The Federal Democratic Republic of Nepal is located in South Asia, bordering China and India. Hashish from Nepal is sometimes referred to as “Nepali hash” or “Nepalese hash.” Despite centuries of cultivation and farming, as well as having ties to Nepalese culture, the government of Nepal outlawed cannabis farming, Hashish production and distribution in 1973 — the same year Afghanistan prohibited cannabis — as a result of political pressure from the United Nations and the United States government. Today, like many other countries, despite its prohibition, cannabis is farmed — and even grows wild — throughout Nepal. It is also legal to consume cannabis during the annual observance of Mahashivratri, a Hindu festival celebrating Shiva. Tourists visiting the country are able to find and purchase ganja, or cannabis flower, and Nepalese Hashish quite easily, especially in popular tourist areas such as Kathmandu, the capital and the nation’s largest city.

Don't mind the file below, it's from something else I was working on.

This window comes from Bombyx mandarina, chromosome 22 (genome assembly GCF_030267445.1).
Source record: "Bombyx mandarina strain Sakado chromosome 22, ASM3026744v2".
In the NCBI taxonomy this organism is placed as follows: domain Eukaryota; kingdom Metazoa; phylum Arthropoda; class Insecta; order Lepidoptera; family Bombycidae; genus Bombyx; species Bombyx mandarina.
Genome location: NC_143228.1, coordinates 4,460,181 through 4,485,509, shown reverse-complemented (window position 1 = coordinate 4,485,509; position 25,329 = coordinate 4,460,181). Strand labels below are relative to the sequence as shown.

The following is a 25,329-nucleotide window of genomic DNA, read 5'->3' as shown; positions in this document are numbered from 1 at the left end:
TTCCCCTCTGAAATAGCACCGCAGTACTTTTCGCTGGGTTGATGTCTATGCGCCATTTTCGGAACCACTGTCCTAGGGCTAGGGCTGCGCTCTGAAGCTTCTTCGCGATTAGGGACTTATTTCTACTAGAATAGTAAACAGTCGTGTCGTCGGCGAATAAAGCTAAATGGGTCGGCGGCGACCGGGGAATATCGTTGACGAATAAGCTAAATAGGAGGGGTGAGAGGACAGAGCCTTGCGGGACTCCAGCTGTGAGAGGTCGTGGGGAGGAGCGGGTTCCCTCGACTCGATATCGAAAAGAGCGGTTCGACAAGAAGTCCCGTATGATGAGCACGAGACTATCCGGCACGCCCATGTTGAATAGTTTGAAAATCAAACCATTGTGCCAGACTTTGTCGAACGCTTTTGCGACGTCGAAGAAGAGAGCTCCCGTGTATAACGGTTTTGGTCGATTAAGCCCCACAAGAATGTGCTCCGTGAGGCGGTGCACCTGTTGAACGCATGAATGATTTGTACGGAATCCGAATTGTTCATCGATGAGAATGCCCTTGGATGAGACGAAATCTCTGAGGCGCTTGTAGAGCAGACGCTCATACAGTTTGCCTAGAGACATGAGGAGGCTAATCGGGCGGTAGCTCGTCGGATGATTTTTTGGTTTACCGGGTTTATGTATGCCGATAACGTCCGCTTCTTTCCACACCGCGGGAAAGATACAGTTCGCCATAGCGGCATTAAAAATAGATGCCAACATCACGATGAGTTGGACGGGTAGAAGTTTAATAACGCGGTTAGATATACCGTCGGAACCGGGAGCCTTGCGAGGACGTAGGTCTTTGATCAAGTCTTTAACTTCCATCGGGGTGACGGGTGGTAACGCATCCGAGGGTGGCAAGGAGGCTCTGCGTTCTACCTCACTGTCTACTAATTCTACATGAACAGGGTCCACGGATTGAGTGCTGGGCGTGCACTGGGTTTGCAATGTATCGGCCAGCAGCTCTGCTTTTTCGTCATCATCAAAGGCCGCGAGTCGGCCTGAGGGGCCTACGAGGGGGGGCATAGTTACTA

The Himalayan mountain range runs through the country of Nepal. Based on altitude, the climate can vary quite a bit. Nepal has more than four seasons; there is a monsoon season that occurs after summer and before autumn. Nepal receives the greatest amount of rainfall during the months of June, July, August, and September; Morocco, Lebanon, and Afghanistan receive the least amount of rain during that time. The abundant rainfall means Nepalese cannabis farmers don’t have to prepare for dry spells or implement irrigation solutions. In lower-altitude areas, Nepal has a mild climate, with its coldest temperatures reaching an average of 38.12 degrees Fahrenheit, or 3.4 degrees Celsius, in January, and its hottest temperatures reaching an average of 65.48 degrees Fahrenheit, or 18.6 degrees Celsius, in July. The monsoon season and rainfall rates makes Nepal a poor location for sieved Hashish. Unlike desert and Mediterranean climates, in Nepal the humidity and moisture in the air makes it hard to dry and separate resin powder. Producing hand-rubbed Charas is easier in Nepal’s climate, as the trichomes and resin bind to hands better when the air is slightly humid.